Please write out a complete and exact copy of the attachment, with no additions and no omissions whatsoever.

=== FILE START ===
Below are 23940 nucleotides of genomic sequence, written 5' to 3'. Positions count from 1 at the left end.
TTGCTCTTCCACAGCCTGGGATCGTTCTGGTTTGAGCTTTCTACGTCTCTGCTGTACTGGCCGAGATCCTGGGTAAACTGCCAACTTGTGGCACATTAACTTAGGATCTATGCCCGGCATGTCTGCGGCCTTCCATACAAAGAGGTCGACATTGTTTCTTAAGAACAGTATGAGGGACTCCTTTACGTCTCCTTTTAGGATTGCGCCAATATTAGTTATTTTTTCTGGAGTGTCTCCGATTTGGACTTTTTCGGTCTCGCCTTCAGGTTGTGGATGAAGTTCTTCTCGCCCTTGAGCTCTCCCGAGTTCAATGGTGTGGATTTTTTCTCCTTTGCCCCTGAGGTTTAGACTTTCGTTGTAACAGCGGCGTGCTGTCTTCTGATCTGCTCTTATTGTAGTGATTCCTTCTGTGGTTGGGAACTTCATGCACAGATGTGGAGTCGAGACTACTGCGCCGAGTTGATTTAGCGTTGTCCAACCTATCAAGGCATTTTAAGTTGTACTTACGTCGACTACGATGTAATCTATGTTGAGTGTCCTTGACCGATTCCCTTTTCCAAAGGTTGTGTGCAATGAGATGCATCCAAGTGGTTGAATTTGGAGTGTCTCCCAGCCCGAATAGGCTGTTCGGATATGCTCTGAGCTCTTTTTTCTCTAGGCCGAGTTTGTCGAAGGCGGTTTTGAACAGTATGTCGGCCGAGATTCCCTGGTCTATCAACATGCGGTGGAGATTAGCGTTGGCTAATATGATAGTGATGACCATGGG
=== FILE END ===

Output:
Below are 23940 nucleotides of genomic sequence, written 5' to 3'. Positions count from 1 at the left end.
TTGCTCTTCCACAGCCTGGGATCGTTCTGGTTTGAGCTTTCTACGTCTCTGCTGTACTGGCCGAGATCCTGGGTAAACTGCCAACTTGTGGCACATTAACTTAGGATCTATGCCCGGCATGTCTGCGGCCTTCCATACAAAGAGGTCGACATTGTTTCTTAAGAACAGTATGAGGGACTCCTTTACGTCTCCTTTTAGGATTGCGCCAATATTAGTTATTTTTTCTGGAGTGTCTCCGATTTGGACTTTTTCGGTCTCGCCTTCAGGTTGTGGATGAAGTTCTTCTCGCCCTTGAGCTCTCCCGAGTTCAATGGTGTGGATTTTTTCTCCTTTGCCCCTGAGGTTTAGACTTTCGTTGTAACAGCGGCGTGCTGTCTTCTGATCTGCTCTTATTGTAGTGATTCCTTCTGTGGTTGGGAACTTCATGCACAGATGTGGAGTCGAGACTACTGCGCCGAGTTGATTTAGCGTTGTCCAACCTATCAAGGCATTTTAAGTTGTACTTACGTCGACTACGATGTAATCTATGTTGAGTGTCCTTGACCGATTCCCTTTTCCAAAGGTTGTGTGCAATGAGATGCATCCAAGTGGTTGAATTTGGAGTGTCTCCCAGCCCGAATAGGCTGTTCGGATATGCTCTGAGCTCTTTTTTCTCTAGGCCGAGTTTGTCGAAGGCGGTTTTGAACAGTATGTCGGCCGAGATTCCCTGGTCTATCAACATGCGGTGGAGATTAGCGTTGGCTAATATGATAGTGATGACCATGGG